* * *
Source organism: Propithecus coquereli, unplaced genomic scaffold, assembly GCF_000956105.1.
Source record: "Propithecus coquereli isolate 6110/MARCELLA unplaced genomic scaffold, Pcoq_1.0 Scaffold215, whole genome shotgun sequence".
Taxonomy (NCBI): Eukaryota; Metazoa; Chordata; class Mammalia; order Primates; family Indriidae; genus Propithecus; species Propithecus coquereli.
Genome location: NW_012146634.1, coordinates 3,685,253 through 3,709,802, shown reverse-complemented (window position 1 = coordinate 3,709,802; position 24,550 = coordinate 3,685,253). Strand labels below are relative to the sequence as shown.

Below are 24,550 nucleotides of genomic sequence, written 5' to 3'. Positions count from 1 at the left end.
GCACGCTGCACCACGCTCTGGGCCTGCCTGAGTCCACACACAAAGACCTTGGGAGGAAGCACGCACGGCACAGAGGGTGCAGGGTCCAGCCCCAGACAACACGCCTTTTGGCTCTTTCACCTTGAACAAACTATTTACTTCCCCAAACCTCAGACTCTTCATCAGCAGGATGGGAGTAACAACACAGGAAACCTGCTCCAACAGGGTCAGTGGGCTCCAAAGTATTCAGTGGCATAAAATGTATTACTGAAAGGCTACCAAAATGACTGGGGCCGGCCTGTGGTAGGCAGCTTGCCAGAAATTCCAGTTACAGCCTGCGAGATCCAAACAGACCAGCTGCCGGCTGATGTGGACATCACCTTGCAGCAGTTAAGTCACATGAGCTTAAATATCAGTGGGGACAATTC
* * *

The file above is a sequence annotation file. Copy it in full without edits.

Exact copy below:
Source organism: Propithecus coquereli, unplaced genomic scaffold, assembly GCF_000956105.1.
Source record: "Propithecus coquereli isolate 6110/MARCELLA unplaced genomic scaffold, Pcoq_1.0 Scaffold215, whole genome shotgun sequence".
Taxonomy (NCBI): Eukaryota; Metazoa; Chordata; class Mammalia; order Primates; family Indriidae; genus Propithecus; species Propithecus coquereli.
Genome location: NW_012146634.1, coordinates 3,685,253 through 3,709,802, shown reverse-complemented (window position 1 = coordinate 3,709,802; position 24,550 = coordinate 3,685,253). Strand labels below are relative to the sequence as shown.

Below are 24,550 nucleotides of genomic sequence, written 5' to 3'. Positions count from 1 at the left end.
GCACGCTGCACCACGCTCTGGGCCTGCCTGAGTCCACACACAAAGACCTTGGGAGGAAGCACGCACGGCACAGAGGGTGCAGGGTCCAGCCCCAGACAACACGCCTTTTGGCTCTTTCACCTTGAACAAACTATTTACTTCCCCAAACCTCAGACTCTTCATCAGCAGGATGGGAGTAACAACACAGGAAACCTGCTCCAACAGGGTCAGTGGGCTCCAAAGTATTCAGTGGCATAAAATGTATTACTGAAAGGCTACCAAAATGACTGGGGCCGGCCTGTGGTAGGCAGCTTGCCAGAAATTCCAGTTACAGCCTGCGAGATCCAAACAGACCAGCTGCCGGCTGATGTGGACATCACCTTGCAGCAGTTAAGTCACATGAGCTTAAATATCAGTGGGGACAATTC